In November of 2008, the Jim Joseph Foundation (JJF) and the Foundation for Jewish Camp (FJC) made a big bet. They awarded the National Ramah Commission (NRC) $1.1 million to create the first outdoor specialty camp in the country with an intensive Jewish focus. Jewish children had been going in droves to numerous secular specialty camps. The JJF, FJC & NRC bet that if a Jewish camp could offer a high level of programming infused with Jewish texts, values and traditions and employ passionate young educators to serve as role models to the campers, then a Jewish Outdoor Adventure camp would not only survive, but actually thrive. And thus Ramah Outdoor Adventure was born.
Four years ago, I sat in our first incubator camp session along with directors of four other Jewish specialty camps dreaming of what our camp would look like. Based on the model of a business incubator, where businesses share resources and knowledge early on to create a new business, the FJC organized a four year program to help five new specialty camps come to market. In that first meeting, the professionals running the camp incubator spoke to us about creating a 501(c)3, articulating a mission and list of values and conducting a SWOT analysis to figure out how we could compete in a crowded marketplace with 190+ other Jewish camps and hundreds of other excellent private camps. Over the ensuing four years, we have continued to gather as a cohort in our incubator sessions five times per year. We have moved from talking about camp as a theoretical idea to serving hundreds of young campers and staff each season. We have moved from talking about our “theory of social change” to implementing programs where we are actually changing children’s lives. We have moved from a group of 20 & 30 somethings with an idea about what an ideal camp could look like to a community with campers age 8-18, over 200 college/ graduate school age staff members and countless enthusiastic fans from parents to teachers to other camp professionals who are copying aspects of our program.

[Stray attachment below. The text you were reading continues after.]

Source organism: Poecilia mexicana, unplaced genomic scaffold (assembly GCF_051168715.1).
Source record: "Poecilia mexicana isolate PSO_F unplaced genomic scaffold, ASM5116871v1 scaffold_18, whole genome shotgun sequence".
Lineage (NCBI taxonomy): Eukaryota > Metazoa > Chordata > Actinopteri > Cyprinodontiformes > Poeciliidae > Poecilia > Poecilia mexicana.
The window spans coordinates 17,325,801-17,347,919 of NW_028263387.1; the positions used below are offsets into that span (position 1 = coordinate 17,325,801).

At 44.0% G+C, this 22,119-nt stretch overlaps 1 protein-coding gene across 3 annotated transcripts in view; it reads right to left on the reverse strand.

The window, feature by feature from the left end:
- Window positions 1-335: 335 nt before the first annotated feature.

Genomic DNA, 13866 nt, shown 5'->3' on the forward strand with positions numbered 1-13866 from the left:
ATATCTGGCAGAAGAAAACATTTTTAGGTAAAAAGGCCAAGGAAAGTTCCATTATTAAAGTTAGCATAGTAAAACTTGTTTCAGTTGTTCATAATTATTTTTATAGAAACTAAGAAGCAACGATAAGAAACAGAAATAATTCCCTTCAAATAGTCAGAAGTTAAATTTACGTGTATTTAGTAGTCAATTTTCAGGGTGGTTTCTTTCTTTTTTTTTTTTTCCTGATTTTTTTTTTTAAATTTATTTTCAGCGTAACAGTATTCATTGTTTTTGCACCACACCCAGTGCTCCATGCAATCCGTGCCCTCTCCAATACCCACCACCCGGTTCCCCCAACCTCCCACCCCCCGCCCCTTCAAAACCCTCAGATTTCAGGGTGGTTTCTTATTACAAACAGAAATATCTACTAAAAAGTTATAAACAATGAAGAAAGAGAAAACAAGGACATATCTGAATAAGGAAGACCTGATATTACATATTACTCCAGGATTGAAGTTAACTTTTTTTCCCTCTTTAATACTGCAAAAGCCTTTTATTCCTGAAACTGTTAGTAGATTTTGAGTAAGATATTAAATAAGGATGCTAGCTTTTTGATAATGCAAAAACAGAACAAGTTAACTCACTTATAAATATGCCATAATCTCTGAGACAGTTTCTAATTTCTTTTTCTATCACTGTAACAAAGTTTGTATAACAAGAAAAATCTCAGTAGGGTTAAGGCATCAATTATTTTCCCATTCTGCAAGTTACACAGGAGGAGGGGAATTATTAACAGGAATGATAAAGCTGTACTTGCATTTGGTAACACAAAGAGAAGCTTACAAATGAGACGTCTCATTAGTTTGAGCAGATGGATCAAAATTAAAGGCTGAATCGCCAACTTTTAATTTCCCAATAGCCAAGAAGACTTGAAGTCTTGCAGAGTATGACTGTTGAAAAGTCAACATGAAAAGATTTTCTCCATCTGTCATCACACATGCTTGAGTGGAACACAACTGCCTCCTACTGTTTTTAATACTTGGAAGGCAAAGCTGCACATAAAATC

Last week in New York, the directors of all five incubator camps gathered for our final official incubator meeting to celebrate our collective success and welcome the directors of four new specialty camps who are setting out on their own journey to make their own camp dreams a reality. Standing in the room with the other directors, the heads of our respective agencies and many members of the FJC team who have helped bring us to this point, I could not help but feel a sense of collective pride in the thousands of Jewish children who have attended our five camps, many of whom would not have gone to a Jewish camp without the introduction of these incubator camps to the broader Jewish Camp marketplace.
And as I sit here, four years later, I think the three most important lessons I have learned are as follows:
- Always stay true to your mission and values, even if it means losing some sales. In the long term the dedication to our core values are what has made Ramah Outdoor Adventure such a special place and continues to guide each of our decisions about how we continue to improve our program.
- Hiring passionate, dedicated staff members who come to camp because of their love for the outdoors and their desire to advance our mission ensures the success of the program each summer. Our facility is one of the most rustic in the Jewish camping world and few children come to camp for our basketball but I have no doubt that our staff is among the absolute top in the entire camping industry.
- Many children want to be challenged, physically, emotionally and spiritually. Ramah Outdoor Adventure is a place with a clear “aspirational arc” in each of our program areas. At each stage of the program, campers are able to aspire to a new level. Whether this is in the teffilah program where we offer different prayer options to different age groups, or the archery range, where we have a traditional range with round targets and a 3D range for more advanced shooters, or our masa program where younger campers go for day trips and short overnights and our older campers head out for 4-6 days on the trail, at each stage we celebrate where a camper is, and show him/her where s/he can continue going.
With days left in our super-early bird registration, we have more campers registered for camp today than at this point in any previous year. In fact, we have more campers enrolled today than who came to camp in our opening summer only three years ago. It truly has been a fantastic ride, and I know that we are only at the beginning of ensuring that Ramah Outdoor Adventure continues to be a place where Jewish children come to spend their summers for years to come!
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